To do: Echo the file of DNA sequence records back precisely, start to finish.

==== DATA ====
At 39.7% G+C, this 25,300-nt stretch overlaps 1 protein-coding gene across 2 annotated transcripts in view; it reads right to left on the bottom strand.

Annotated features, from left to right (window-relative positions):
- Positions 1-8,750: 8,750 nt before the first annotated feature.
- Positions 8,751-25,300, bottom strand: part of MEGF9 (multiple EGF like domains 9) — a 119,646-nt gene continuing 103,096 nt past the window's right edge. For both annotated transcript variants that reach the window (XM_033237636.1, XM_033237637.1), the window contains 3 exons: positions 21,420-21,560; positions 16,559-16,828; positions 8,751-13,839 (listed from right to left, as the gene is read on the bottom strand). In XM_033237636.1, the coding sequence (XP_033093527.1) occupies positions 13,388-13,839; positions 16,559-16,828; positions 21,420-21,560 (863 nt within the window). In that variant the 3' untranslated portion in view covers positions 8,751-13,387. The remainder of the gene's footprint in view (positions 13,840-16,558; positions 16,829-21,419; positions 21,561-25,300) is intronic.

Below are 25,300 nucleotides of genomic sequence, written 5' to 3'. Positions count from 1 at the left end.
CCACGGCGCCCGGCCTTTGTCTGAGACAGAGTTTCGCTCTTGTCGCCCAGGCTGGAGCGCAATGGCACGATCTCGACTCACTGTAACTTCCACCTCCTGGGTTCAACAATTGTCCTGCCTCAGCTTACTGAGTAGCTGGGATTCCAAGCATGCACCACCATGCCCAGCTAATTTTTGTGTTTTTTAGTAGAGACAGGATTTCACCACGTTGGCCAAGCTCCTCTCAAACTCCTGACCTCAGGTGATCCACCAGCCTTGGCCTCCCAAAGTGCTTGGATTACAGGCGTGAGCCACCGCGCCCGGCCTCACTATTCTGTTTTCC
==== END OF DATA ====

At 39.7% G+C, this 25,300-nt stretch overlaps 1 protein-coding gene across 2 annotated transcripts in view; it reads right to left on the bottom strand.

Annotated features, from left to right (window-relative positions):
- Positions 1-8,750: 8,750 nt before the first annotated feature.
- Positions 8,751-25,300, bottom strand: part of MEGF9 (multiple EGF like domains 9) — a 119,646-nt gene continuing 103,096 nt past the window's right edge. For both annotated transcript variants that reach the window (XM_033237636.1, XM_033237637.1), the window contains 3 exons: positions 21,420-21,560; positions 16,559-16,828; positions 8,751-13,839 (listed from right to left, as the gene is read on the bottom strand). In XM_033237636.1, the coding sequence (XP_033093527.1) occupies positions 13,388-13,839; positions 16,559-16,828; positions 21,420-21,560 (863 nt within the window). In that variant the 3' untranslated portion in view covers positions 8,751-13,387. The remainder of the gene's footprint in view (positions 13,840-16,558; positions 16,829-21,419; positions 21,561-25,300) is intronic.

Below are 25,300 nucleotides of genomic sequence, written 5' to 3'. Positions count from 1 at the left end.
CCACGGCGCCCGGCCTTTGTCTGAGACAGAGTTTCGCTCTTGTCGCCCAGGCTGGAGCGCAATGGCACGATCTCGACTCACTGTAACTTCCACCTCCTGGGTTCAACAATTGTCCTGCCTCAGCTTACTGAGTAGCTGGGATTCCAAGCATGCACCACCATGCCCAGCTAATTTTTGTGTTTTTTAGTAGAGACAGGATTTCACCACGTTGGCCAAGCTCCTCTCAAACTCCTGACCTCAGGTGATCCACCAGCCTTGGCCTCCCAAAGTGCTTGGATTACAGGCGTGAGCCACCGCGCCCGGCCTCACTATTCTGTTTTCC